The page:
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UZBEKISTAN: New hope for religious communities to get state registration?

As hundreds of religious communities are denied state registration by bureaucratic obstruction, there are hopes that a court ruling will help force officials to issue documents needed for registration. Without registration, all religious activity is banned, and harsh penalties are imposed for worshipping without registration. On 22 April, the Fergana regional civil court upheld an appeal by local human rights activist Mutobar Tajibayeva against the local administration, which has refused for three years to issue a 'letter of guarantee' needed by a local mosque to get registration. However, the justice administration might still find pretexts to block the registration. Local human rights activists seem intent on using the ruling to help dozens of other Fergana mosques get registration. "We were waiting to see if [human rights activist] Tajibayeva would win her case, and now we are going to lobby for registration in the same way as she did," one activist told Forum 18 News Service.

In what local believers hope will prove a landmark case, a human rights activist in the Fergana [Farghona] region of eastern Uzbekistan has won her case against the local administration which refused to provide the letter of guarantee required to register a new mosque, a common bureaucratic tactic to block religious communities from gaining registration. "The problem is resolved and very soon the mosque will be registered!" Mutobar Tajibayeva told Forum 18 News Service on 22 April, the same day that the civil court for Fergana region upheld her appeal against the administration. Yet Tajibayeva's optimism may be misplaced, given that the justice administration may (as has frequently happened in various regions of Uzbekistan) invent reasons to force the believers to keep on revising their application documents, dragging out the registration process indefinitely.

Tajibayeva's successful appeal undoubtedly sets a precedent for those trying to register religious communities against the wishes of the authorities. Although there are hundreds of religious associations across Uzbekistan that the authorities are refusing to register, this is the first time that believers have successfully used legal procedures to stand up for their rights. Registration is crucial as Uzbek law bans unregistered religious activity and imposes harsh penalties on those who meet for worship without registration.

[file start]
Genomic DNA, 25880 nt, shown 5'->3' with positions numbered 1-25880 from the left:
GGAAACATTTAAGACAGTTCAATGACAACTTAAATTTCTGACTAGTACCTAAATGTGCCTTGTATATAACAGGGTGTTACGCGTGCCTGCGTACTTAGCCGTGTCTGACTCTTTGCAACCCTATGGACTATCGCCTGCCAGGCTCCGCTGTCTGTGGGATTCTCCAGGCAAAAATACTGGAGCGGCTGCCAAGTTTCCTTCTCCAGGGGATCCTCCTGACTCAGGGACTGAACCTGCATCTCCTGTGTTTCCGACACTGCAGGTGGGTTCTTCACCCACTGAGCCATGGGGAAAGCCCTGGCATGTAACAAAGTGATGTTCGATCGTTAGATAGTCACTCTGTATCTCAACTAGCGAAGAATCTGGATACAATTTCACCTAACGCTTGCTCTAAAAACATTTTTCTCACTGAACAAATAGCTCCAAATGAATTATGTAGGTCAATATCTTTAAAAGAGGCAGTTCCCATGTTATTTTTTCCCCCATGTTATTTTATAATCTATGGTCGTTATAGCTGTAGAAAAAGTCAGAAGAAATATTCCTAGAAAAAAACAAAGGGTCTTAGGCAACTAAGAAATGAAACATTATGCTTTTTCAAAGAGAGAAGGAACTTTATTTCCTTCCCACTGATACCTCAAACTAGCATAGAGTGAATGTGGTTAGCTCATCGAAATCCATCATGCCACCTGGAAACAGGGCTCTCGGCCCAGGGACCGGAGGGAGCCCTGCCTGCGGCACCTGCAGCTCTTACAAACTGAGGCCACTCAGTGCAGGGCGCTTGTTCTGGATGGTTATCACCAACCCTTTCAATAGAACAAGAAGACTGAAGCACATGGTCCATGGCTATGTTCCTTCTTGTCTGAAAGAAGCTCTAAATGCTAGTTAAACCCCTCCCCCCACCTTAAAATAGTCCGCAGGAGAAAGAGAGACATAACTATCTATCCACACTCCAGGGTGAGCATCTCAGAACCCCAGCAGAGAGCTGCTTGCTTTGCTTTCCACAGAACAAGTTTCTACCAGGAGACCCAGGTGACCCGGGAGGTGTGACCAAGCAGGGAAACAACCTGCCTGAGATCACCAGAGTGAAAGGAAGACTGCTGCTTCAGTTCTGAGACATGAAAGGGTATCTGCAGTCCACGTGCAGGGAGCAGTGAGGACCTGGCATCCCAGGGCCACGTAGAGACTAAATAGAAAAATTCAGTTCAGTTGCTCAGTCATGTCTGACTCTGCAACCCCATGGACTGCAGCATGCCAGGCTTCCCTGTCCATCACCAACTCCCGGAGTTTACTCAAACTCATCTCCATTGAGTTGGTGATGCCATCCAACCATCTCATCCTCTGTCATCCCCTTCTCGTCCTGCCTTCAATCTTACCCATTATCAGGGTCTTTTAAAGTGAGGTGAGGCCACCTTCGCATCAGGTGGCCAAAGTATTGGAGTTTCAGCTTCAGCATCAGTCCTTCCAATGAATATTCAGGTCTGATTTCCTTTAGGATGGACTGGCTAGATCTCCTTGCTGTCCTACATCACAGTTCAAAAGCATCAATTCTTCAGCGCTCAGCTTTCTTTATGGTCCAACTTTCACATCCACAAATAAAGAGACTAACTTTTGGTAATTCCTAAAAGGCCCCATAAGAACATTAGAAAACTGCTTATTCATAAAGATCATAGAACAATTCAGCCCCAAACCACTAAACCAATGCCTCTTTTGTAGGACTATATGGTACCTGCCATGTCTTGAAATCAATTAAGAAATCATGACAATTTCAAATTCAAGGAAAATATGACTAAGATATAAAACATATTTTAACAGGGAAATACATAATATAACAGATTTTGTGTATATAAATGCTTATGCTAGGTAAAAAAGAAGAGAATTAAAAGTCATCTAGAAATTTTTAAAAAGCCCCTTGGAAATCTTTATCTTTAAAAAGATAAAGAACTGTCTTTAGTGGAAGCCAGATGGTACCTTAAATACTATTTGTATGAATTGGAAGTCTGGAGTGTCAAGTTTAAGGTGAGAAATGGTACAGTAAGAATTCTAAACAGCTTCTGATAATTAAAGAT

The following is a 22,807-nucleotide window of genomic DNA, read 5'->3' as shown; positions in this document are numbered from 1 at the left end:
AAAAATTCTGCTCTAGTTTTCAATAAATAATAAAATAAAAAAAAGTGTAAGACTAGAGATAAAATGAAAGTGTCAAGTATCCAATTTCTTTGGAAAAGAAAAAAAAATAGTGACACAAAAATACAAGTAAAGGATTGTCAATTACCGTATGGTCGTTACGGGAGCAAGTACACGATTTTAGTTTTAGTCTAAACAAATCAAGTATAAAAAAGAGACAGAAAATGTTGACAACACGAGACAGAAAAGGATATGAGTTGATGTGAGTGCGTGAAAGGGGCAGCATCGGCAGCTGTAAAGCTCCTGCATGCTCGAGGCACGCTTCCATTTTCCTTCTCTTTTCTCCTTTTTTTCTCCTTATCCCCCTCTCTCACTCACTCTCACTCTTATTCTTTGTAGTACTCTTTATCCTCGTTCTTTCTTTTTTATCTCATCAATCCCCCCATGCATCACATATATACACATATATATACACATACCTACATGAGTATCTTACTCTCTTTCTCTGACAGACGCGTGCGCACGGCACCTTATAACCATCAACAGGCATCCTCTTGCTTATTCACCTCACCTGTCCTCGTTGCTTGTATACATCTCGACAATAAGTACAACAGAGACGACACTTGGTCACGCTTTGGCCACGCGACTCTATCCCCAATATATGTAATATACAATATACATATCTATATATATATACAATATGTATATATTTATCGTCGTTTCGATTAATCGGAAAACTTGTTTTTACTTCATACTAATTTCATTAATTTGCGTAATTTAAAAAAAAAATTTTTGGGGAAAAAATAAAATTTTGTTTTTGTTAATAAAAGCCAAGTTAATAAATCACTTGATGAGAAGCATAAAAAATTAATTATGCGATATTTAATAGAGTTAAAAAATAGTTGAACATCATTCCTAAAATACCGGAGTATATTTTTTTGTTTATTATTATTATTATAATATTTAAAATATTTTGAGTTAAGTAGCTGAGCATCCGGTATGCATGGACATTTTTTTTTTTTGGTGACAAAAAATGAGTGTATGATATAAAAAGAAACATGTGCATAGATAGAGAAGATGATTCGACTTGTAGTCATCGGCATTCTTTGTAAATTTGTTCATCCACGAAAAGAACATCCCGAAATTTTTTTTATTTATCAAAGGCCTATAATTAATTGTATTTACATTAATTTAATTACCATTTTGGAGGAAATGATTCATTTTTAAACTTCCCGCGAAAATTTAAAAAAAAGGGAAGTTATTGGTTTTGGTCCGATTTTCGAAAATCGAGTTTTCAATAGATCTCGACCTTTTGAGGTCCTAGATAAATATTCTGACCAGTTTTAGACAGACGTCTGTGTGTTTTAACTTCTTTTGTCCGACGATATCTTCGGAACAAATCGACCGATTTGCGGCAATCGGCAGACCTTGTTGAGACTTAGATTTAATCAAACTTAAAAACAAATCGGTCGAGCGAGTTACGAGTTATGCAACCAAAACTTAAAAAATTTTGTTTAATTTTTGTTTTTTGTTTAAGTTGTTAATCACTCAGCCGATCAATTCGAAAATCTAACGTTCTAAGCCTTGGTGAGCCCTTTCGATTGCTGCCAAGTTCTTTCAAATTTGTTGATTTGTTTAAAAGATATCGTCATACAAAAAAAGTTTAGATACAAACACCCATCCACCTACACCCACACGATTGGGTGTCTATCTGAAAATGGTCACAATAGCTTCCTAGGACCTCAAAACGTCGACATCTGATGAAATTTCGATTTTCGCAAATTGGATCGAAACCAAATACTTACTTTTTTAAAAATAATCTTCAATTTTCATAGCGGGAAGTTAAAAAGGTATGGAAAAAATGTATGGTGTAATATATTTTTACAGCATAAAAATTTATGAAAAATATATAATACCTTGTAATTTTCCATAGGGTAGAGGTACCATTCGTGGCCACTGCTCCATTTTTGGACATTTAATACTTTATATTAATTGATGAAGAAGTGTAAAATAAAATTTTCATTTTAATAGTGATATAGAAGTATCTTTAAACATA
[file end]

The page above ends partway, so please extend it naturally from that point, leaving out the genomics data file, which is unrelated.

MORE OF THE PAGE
Tajibayeva, head of the Flaming Hearts Club human rights organisation based in Margelan (a satellite town near the city of Fergana), brought the appeal against the administration of Akhunbabayev district (on the outskirts of Margelan) following its refusal to issue the letter of guarantee, effectively barring the mosque from gaining registration.

"We have been trying to register our mosque for the past three years, but the district authorities constantly refused to give us a letter of guarantee on various pretexts," Tavakyal Komilov, a member of the mosque's founding group, told Forum 18 on 22 April in the village of Tuman. "They either said that the mosque did not meet the required fire safety standards, or failed to give a letter of guarantee without any explanation." Komilov said that finally the Muslim community took its case to the human rights activist Tajibayeva and she lodged the appeal.

In granting Tajibayeva's appeal, the court ordered the administration of Akhunbabayev district to give a letter of guarantee to the Tuman mosque's founding group. Dilmurad Akhmedov, chief specialist at the Fergana regional justice administration, said his department would now have to accept the registration application. "If the documents have been drawn up correctly, we will register the mosque immediately," he told Forum 18 on 22 April in Fergana.

If the justice administration refuses to register the Tuman mosque, Tajibayeva may lodge another appeal against this department and, from a legal point of view, it will be even easier to demonstrate the injustice of a refusal than it was in the case that Tajibayeva has just won. Believers across Uzbekistan may adopt the same method she has used.

The deputy head of the Fergana regional branch of the Independent Organisation for Human Rights in Uzbekistan, Akhmajon Madmarov, says there are dozens of mosques in the region which the authorities are refusing to register without grounds. "To be honest, we were waiting to see if Tajibayeva would win her case, and now we are going to lobby for registration in the same way as she did," he told Forum 18 on 22 April in Fergana.

Under Uzbek law, religious organisations may only register at the regional justice administration after presenting a letter of guarantee (or agreement) from the district authorities. The district authorities have the legal right to refuse to issue a letter of guarantee if the believers have not gathered the hundred signatures required for registration, or if the religious organisation's building does not conform to hygiene or fire safety standards. However, in practice the authorities frequently simply do not issue a letter of guarantee to believers without even giving any reason for their refusal.

For background information, see Forum 18's report of the current post-terrorist bombing crackdown against all faiths at
and latest religious freedom survey at

A printer-friendly map of Uzbekistan is available at

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